Major Amanullah Asadyar : “They have to know the law by heart”
Kabul, 1 April, 2012: Several students raise their hands to ask questions when Major Amanullah Asadyar is lecturing about law at the Staff College in Kabul. The Afghan constitution is on the schedule today, and usually a rather dry topic, but the students are interested. To begin with, it is not a usual classroom: the students all wear police uniforms and as district commanders they compile together dozens of years of experience in the Afghan National Police (ANP).
Patiently, Asadyar answers one technical question, this time about the rights of police officers. “It shows that they are interested to progress and it also makes me optimistic that one day we will have a strong and professional police force in Afghanistan,” he says. The five week course for the district commanders is one out of more than 30 courses offered in the temporary classrooms of the Staff College inside the Afghan Border Police.
For Asadyar, since 2011 assigned as Coordinator and Trainer by the Afghan Ministry of Interior to the Staff College, however, the district commanders’ course is absolutely vital. “We have to make sure that we educate the commanders in the provinces and not only high ranking experts from Kabul.” He considers EUPOL’s teaching curriculum for district commanders as one of the best he has ever seen. So far, 287 district commanders have been trained.
The senior police officer knows what it takes to be a law enforcer in Afghanistan and overcome the challenges: Having served for more than 24 years in the police force, he faced the war and worked under harsh conditions. 15 years ago, he was sent to Russia by the Afghan government to study for his master’s degree in Political Science.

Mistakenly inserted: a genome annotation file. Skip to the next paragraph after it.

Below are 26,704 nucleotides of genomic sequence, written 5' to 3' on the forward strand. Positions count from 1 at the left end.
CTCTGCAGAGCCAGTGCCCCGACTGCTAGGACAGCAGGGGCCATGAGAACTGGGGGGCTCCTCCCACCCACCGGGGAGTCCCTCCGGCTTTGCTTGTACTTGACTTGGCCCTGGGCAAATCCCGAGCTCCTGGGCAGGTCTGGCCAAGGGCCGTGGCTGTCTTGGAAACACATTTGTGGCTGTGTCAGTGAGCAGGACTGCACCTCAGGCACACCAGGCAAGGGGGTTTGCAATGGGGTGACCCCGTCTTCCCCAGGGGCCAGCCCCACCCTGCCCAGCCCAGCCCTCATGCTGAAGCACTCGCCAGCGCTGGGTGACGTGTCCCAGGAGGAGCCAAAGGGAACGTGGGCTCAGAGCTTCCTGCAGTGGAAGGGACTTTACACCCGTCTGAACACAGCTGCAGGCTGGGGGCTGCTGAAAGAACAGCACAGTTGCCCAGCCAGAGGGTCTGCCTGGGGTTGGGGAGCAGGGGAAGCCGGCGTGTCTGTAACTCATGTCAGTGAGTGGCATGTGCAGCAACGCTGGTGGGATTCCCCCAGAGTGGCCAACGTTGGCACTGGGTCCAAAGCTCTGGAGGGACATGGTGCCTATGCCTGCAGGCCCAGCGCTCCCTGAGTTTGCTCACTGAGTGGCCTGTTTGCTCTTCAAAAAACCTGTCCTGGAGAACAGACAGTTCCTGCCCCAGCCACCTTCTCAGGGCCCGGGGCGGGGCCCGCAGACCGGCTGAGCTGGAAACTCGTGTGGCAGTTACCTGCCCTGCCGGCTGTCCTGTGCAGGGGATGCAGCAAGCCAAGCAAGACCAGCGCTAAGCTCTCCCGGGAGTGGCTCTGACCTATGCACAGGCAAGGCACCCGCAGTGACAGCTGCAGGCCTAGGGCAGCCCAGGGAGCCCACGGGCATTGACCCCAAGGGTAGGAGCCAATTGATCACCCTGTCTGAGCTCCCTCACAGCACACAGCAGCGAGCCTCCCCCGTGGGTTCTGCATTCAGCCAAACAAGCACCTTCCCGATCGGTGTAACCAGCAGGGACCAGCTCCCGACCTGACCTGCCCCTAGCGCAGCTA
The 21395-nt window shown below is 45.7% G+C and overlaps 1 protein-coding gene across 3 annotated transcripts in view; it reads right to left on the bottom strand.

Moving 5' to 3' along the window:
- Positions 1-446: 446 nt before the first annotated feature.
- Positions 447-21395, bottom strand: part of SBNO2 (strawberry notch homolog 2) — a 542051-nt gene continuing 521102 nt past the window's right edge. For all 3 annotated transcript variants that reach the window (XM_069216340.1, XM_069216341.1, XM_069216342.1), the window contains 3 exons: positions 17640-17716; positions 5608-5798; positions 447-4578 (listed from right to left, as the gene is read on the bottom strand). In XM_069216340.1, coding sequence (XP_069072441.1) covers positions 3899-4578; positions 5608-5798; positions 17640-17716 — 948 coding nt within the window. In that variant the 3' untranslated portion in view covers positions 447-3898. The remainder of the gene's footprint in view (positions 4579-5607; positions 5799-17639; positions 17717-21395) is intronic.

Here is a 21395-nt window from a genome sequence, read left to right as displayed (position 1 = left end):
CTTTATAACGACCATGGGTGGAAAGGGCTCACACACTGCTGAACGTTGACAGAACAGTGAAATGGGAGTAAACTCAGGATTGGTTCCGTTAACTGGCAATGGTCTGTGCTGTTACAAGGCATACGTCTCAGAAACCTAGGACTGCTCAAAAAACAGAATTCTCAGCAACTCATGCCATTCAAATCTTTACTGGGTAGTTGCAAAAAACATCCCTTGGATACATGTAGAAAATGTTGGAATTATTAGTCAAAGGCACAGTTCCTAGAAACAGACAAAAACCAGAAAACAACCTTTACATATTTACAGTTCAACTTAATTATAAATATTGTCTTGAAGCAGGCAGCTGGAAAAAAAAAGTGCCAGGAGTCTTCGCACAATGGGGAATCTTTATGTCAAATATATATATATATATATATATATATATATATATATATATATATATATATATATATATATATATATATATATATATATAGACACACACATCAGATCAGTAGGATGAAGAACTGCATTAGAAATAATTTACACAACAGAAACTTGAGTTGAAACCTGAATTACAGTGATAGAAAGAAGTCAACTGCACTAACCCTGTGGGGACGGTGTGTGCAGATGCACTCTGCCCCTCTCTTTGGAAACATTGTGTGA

A learning experience, he will always remember. Thus, for him, the training of high-ranking police officers is vital and necessary. “Many of our students have never received advanced trainings in leadership, management nor do they know the latest police investigation techniques or have a good understanding of how to combat corruption,” he says. “How can they be honest and loyal police officers who are supposed to fight corruption when they don’t even know the definition of corruption?” For him, this is just a lack of knowledge, and this is why the core courses also cover a variety of topics such as crime scene investigation techniques, management style, children and women rights or the cooperation between police and prosecutors.
Major Asadyar’s favourite course in the curriculum, however, is the basics of Afghanistan’s constitution and human rights issues. “I want them to study and know the law by heart. They are out there to enforce our law and they have to respect human rights, in sum, of the Afghan people.” He is optimistic that his students will be role models for their colleagues when they return to their provinces. “They vow that whatever we teach them, they will share it with their colleagues and subordinates. They will be police officers , leaders and trainers at the same time. This is exactly what we wish.”
For Major Asadyar, being a trainer and coordinator, is a challenging but personally an extremely satisfactory experience because he can see instant results: “When my students are leaving, I know from their feedback that they go back to the provinces after having acquired leadership skills. Most of them are highly motivated.” He wants also his son to step in his shoes: “I want him to be a committed police officer in the future and be at the service of the people. This is what Afghanistan needs.”